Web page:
Another pastor wrote that he despaired at the reaction of his congregation and couldn’t really put his finger on what was wrong but was going to pass on my critique of the sermon to them. Two other leaders who had initially welcomed the sermon have also come a different conclusion. It’s not always the case that people just dig down! It’s worth taking time to patiently point out what was wrong. The problem is that so many of us were caught up in the moment and need to take time to think through and reassess things. And so we continue….
Unity between Conservatives and Liberals?
Noticing the way that so many ‘conservative’ evangelicals have welcomed the sermon, the Church Mouse tweeted…”Great to see conservatives enjoying and appreciating Bishop Curry’s Royal wedding address. I hope it does something to reveal the common ground between ‘liberals’ and ‘conservatives’ and their unity in Christ, despite some theological differences”. You can of course see where this is going.
Whilst some conservative evangelicals either praise Curry or keep silent about the fact that he denies the Bible, denies the cross and the judgement of God, they seem more than happy enough to attack their fellow Christians who don’t buy into the Curry narrative. What’s worse is that they ignore the fact that Bishop Curry in his ‘room for all’ theology/church has no room for conservative evangelicals who dare to question his rewriting of marriage, the Bible and the prayer book. The Episcopal Church in the US has spent over $60 million suing its own members who want to leave because they hold to the biblical view of marriage. So we now have the bizarre situation where evangelicals are praising the man who is suing their brothers and sisters, whilst attacking those who seek to defend them.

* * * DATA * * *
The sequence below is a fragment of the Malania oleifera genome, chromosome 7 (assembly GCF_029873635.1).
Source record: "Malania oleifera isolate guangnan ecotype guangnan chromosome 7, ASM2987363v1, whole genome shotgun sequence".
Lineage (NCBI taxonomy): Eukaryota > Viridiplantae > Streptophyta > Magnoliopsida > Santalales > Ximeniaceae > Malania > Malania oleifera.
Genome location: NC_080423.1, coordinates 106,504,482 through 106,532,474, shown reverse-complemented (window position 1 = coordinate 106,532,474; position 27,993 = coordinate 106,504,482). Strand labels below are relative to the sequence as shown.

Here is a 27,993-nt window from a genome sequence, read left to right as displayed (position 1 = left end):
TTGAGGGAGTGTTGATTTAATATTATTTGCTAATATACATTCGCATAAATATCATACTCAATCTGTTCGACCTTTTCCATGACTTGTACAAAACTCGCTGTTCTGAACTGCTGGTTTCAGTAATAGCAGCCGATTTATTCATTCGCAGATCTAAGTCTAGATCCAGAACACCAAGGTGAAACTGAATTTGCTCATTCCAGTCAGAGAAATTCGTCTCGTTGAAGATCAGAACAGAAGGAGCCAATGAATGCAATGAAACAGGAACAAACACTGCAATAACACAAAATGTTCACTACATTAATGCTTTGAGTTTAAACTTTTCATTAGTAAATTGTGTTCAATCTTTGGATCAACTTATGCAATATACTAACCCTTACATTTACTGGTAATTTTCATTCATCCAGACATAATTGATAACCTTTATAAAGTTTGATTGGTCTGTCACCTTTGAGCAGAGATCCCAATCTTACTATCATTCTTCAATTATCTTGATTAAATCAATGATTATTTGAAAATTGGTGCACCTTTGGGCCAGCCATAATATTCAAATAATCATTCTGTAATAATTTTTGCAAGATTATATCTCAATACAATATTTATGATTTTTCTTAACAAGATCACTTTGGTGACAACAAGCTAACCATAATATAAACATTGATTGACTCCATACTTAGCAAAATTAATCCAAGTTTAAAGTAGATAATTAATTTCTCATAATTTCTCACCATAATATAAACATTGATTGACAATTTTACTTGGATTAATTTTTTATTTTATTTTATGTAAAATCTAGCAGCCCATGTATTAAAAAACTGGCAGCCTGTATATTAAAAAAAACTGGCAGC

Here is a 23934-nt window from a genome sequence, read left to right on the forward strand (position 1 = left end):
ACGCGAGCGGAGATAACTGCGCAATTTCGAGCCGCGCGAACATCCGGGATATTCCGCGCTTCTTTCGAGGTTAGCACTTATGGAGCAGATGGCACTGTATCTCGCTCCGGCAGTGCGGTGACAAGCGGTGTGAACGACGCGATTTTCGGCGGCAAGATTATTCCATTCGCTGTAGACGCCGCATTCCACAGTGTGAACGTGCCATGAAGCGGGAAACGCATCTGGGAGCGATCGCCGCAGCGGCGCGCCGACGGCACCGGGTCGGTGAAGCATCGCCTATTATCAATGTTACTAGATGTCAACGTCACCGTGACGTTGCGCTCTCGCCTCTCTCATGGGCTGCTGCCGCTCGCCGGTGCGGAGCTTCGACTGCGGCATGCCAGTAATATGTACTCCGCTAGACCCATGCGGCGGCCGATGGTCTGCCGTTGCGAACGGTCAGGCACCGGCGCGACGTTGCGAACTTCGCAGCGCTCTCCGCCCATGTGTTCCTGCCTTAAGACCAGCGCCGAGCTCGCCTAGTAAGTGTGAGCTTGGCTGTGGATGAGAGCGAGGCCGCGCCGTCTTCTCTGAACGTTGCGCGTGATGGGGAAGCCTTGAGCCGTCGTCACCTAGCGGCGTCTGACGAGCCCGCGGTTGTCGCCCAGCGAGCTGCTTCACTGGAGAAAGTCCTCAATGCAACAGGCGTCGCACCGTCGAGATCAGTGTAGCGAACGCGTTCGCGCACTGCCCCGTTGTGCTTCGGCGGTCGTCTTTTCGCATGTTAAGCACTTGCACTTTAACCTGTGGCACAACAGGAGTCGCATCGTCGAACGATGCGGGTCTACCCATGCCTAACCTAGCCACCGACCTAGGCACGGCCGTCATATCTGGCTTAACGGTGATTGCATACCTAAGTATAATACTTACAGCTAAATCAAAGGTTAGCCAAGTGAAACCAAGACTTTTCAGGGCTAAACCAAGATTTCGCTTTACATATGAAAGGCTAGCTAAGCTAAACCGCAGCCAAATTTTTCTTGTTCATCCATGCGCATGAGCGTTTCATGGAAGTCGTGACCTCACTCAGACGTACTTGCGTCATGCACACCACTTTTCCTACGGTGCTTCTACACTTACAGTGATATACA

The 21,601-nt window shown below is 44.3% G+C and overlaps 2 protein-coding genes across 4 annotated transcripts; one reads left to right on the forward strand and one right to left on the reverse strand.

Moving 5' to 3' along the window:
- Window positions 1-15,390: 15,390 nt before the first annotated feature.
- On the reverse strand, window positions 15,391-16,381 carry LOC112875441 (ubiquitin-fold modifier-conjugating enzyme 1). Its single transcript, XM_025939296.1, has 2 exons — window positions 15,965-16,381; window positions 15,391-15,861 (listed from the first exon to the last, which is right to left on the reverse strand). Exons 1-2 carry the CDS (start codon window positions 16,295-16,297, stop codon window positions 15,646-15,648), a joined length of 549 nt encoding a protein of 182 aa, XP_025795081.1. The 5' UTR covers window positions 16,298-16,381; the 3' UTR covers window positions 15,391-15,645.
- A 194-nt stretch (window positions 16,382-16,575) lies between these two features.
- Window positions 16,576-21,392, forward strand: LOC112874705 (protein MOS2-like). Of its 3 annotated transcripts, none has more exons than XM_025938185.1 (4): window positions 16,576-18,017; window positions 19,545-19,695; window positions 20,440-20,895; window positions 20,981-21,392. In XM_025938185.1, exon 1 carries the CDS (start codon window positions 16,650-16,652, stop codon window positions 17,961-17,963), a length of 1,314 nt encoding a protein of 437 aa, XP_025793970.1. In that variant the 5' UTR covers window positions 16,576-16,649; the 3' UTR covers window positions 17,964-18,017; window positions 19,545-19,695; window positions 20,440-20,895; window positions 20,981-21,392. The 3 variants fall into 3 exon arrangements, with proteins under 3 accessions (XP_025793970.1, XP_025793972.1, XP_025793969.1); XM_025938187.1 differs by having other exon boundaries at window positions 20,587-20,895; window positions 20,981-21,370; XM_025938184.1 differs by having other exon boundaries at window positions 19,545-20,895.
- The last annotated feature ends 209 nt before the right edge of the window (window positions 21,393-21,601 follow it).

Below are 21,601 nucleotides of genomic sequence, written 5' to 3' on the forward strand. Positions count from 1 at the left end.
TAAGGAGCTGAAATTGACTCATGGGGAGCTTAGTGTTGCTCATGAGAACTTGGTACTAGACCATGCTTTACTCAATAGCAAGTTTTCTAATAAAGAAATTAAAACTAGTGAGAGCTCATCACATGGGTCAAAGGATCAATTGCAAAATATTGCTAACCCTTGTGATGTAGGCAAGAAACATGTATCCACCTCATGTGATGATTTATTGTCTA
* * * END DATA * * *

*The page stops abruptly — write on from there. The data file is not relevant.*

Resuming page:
One prominent conservative blogger is Adrian Hilton, who goes by the name ‘Cranmer’. His blog is usually brilliant although of late he has become a lot more tetchy both in his blog and tweets. None more so than on this issue. It’s worth reading what he said about those who didn’t buy into his exuberant praise of Curry’s sermon.
In a style that is becoming all too typical, he first of all sets up a straw man – this wasn’t a ‘sermon of dogmatic theological instruction’ or an ‘exhortation to corporate penitence’ as if anyone expected it to be! (Incidentally I find this style of argument from anyone, but especially Christians, disappointing. It is dishonest to set up strawmen that you can then easily knock down.)
Cranmer then goes on to tell us that this sermon touched two billion souls with the fragrance of Christ. But did it? How does he know that? What does he mean by ‘the fragrance of Christ? The bishop was enthusiastic, exuberant and a great communicator – but what did he communicate? I haven’t heard or read anyone speaking about Christ – they are all talking about the bishop.